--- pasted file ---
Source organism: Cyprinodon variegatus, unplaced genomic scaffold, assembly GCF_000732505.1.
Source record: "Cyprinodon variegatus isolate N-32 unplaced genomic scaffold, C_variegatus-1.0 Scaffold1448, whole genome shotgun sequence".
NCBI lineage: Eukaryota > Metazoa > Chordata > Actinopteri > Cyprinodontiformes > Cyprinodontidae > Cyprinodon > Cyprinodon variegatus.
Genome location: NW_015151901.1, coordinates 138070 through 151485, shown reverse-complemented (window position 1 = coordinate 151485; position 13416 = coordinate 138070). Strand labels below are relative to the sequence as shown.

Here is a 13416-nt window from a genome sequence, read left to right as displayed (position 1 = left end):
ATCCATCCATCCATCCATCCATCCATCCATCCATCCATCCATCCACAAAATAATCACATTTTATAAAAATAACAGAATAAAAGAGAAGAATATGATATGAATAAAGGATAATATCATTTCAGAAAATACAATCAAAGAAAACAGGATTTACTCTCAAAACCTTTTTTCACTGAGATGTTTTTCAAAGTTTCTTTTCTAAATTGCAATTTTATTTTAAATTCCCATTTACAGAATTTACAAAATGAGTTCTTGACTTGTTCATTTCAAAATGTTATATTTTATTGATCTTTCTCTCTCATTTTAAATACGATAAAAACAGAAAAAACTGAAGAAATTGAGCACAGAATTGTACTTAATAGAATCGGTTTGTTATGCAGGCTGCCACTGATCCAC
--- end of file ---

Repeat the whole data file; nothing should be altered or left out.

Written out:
Source organism: Cyprinodon variegatus, unplaced genomic scaffold, assembly GCF_000732505.1.
Source record: "Cyprinodon variegatus isolate N-32 unplaced genomic scaffold, C_variegatus-1.0 Scaffold1448, whole genome shotgun sequence".
NCBI lineage: Eukaryota > Metazoa > Chordata > Actinopteri > Cyprinodontiformes > Cyprinodontidae > Cyprinodon > Cyprinodon variegatus.
Genome location: NW_015151901.1, coordinates 138070 through 151485, shown reverse-complemented (window position 1 = coordinate 151485; position 13416 = coordinate 138070). Strand labels below are relative to the sequence as shown.

Here is a 13416-nt window from a genome sequence, read left to right as displayed (position 1 = left end):
ATCCATCCATCCATCCATCCATCCATCCATCCATCCATCCATCCACAAAATAATCACATTTTATAAAAATAACAGAATAAAAGAGAAGAATATGATATGAATAAAGGATAATATCATTTCAGAAAATACAATCAAAGAAAACAGGATTTACTCTCAAAACCTTTTTTCACTGAGATGTTTTTCAAAGTTTCTTTTCTAAATTGCAATTTTATTTTAAATTCCCATTTACAGAATTTACAAAATGAGTTCTTGACTTGTTCATTTCAAAATGTTATATTTTATTGATCTTTCTCTCTCATTTTAAATACGATAAAAACAGAAAAAACTGAAGAAATTGAGCACAGAATTGTACTTAATAGAATCGGTTTGTTATGCAGGCTGCCACTGATCCAC